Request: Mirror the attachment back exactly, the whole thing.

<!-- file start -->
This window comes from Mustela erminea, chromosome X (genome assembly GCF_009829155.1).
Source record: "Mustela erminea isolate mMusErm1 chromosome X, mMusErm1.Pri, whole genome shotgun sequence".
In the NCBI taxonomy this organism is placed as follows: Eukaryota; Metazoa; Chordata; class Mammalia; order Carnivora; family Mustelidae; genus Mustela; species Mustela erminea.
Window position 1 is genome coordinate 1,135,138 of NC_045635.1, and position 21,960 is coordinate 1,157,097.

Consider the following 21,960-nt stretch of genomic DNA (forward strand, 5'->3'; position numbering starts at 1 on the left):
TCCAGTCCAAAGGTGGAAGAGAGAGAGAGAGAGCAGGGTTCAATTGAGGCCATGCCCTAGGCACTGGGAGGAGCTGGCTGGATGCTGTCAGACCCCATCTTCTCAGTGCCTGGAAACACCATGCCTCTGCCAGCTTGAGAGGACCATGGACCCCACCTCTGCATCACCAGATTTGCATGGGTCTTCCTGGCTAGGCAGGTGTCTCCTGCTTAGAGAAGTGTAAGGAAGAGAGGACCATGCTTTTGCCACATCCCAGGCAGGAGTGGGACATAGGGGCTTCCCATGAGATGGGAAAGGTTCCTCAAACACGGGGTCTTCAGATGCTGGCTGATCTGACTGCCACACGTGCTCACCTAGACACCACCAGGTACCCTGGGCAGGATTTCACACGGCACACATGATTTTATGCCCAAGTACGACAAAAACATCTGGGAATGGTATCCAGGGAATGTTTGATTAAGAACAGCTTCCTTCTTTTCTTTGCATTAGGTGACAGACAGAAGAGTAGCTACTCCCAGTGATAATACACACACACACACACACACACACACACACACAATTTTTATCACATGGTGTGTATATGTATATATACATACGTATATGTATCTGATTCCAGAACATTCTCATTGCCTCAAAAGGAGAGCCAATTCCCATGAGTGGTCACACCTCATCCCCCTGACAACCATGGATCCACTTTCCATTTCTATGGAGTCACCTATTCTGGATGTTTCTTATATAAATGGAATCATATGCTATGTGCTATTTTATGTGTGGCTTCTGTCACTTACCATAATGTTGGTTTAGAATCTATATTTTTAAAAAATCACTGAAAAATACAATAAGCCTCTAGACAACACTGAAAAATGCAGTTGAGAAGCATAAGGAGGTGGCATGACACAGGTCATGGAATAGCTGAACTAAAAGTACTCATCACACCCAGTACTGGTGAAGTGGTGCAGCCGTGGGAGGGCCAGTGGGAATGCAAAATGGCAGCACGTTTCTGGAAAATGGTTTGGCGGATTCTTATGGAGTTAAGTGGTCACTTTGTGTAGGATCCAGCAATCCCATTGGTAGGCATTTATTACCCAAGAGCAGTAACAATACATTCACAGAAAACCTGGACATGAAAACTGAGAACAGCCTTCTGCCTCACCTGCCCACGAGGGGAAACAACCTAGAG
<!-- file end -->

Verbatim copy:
This window comes from Mustela erminea, chromosome X (genome assembly GCF_009829155.1).
Source record: "Mustela erminea isolate mMusErm1 chromosome X, mMusErm1.Pri, whole genome shotgun sequence".
In the NCBI taxonomy this organism is placed as follows: Eukaryota; Metazoa; Chordata; class Mammalia; order Carnivora; family Mustelidae; genus Mustela; species Mustela erminea.
Window position 1 is genome coordinate 1,135,138 of NC_045635.1, and position 21,960 is coordinate 1,157,097.

Consider the following 21,960-nt stretch of genomic DNA (forward strand, 5'->3'; position numbering starts at 1 on the left):
TCCAGTCCAAAGGTGGAAGAGAGAGAGAGAGAGCAGGGTTCAATTGAGGCCATGCCCTAGGCACTGGGAGGAGCTGGCTGGATGCTGTCAGACCCCATCTTCTCAGTGCCTGGAAACACCATGCCTCTGCCAGCTTGAGAGGACCATGGACCCCACCTCTGCATCACCAGATTTGCATGGGTCTTCCTGGCTAGGCAGGTGTCTCCTGCTTAGAGAAGTGTAAGGAAGAGAGGACCATGCTTTTGCCACATCCCAGGCAGGAGTGGGACATAGGGGCTTCCCATGAGATGGGAAAGGTTCCTCAAACACGGGGTCTTCAGATGCTGGCTGATCTGACTGCCACACGTGCTCACCTAGACACCACCAGGTACCCTGGGCAGGATTTCACACGGCACACATGATTTTATGCCCAAGTACGACAAAAACATCTGGGAATGGTATCCAGGGAATGTTTGATTAAGAACAGCTTCCTTCTTTTCTTTGCATTAGGTGACAGACAGAAGAGTAGCTACTCCCAGTGATAATACACACACACACACACACACACACACACACACAATTTTTATCACATGGTGTGTATATGTATATATACATACGTATATGTATCTGATTCCAGAACATTCTCATTGCCTCAAAAGGAGAGCCAATTCCCATGAGTGGTCACACCTCATCCCCCTGACAACCATGGATCCACTTTCCATTTCTATGGAGTCACCTATTCTGGATGTTTCTTATATAAATGGAATCATATGCTATGTGCTATTTTATGTGTGGCTTCTGTCACTTACCATAATGTTGGTTTAGAATCTATATTTTTAAAAAATCACTGAAAAATACAATAAGCCTCTAGACAACACTGAAAAATGCAGTTGAGAAGCATAAGGAGGTGGCATGACACAGGTCATGGAATAGCTGAACTAAAAGTACTCATCACACCCAGTACTGGTGAAGTGGTGCAGCCGTGGGAGGGCCAGTGGGAATGCAAAATGGCAGCACGTTTCTGGAAAATGGTTTGGCGGATTCTTATGGAGTTAAGTGGTCACTTTGTGTAGGATCCAGCAATCCCATTGGTAGGCATTTATTACCCAAGAGCAGTAACAATACATTCACAGAAAACCTGGACATGAAAACTGAGAACAGCCTTCTGCCTCACCTGCCCACGAGGGGAAACAACCTAGAG